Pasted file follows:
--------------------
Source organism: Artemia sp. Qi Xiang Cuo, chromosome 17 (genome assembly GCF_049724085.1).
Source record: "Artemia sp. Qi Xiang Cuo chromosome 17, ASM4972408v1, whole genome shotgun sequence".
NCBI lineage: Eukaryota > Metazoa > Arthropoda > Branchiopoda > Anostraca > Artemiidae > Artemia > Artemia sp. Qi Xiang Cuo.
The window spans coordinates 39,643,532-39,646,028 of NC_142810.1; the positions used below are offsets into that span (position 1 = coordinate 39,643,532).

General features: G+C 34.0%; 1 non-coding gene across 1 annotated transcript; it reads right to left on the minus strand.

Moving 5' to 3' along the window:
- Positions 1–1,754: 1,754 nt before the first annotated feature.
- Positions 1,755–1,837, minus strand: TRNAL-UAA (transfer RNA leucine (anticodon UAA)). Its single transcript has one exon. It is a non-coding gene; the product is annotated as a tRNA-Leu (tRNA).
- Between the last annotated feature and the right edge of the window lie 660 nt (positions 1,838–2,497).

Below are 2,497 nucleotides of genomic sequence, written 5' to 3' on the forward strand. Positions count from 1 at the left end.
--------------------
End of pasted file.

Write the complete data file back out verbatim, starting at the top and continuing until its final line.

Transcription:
Source organism: Artemia sp. Qi Xiang Cuo, chromosome 17 (genome assembly GCF_049724085.1).
Source record: "Artemia sp. Qi Xiang Cuo chromosome 17, ASM4972408v1, whole genome shotgun sequence".
NCBI lineage: Eukaryota > Metazoa > Arthropoda > Branchiopoda > Anostraca > Artemiidae > Artemia > Artemia sp. Qi Xiang Cuo.
The window spans coordinates 39,643,532-39,646,028 of NC_142810.1; the positions used below are offsets into that span (position 1 = coordinate 39,643,532).

General features: G+C 34.0%; 1 non-coding gene across 1 annotated transcript; it reads right to left on the minus strand.

Moving 5' to 3' along the window:
- Positions 1–1,754: 1,754 nt before the first annotated feature.
- Positions 1,755–1,837, minus strand: TRNAL-UAA (transfer RNA leucine (anticodon UAA)). Its single transcript has one exon. It is a non-coding gene; the product is annotated as a tRNA-Leu (tRNA).
- Between the last annotated feature and the right edge of the window lie 660 nt (positions 1,838–2,497).

Below are 2,497 nucleotides of genomic sequence, written 5' to 3' on the forward strand. Positions count from 1 at the left end.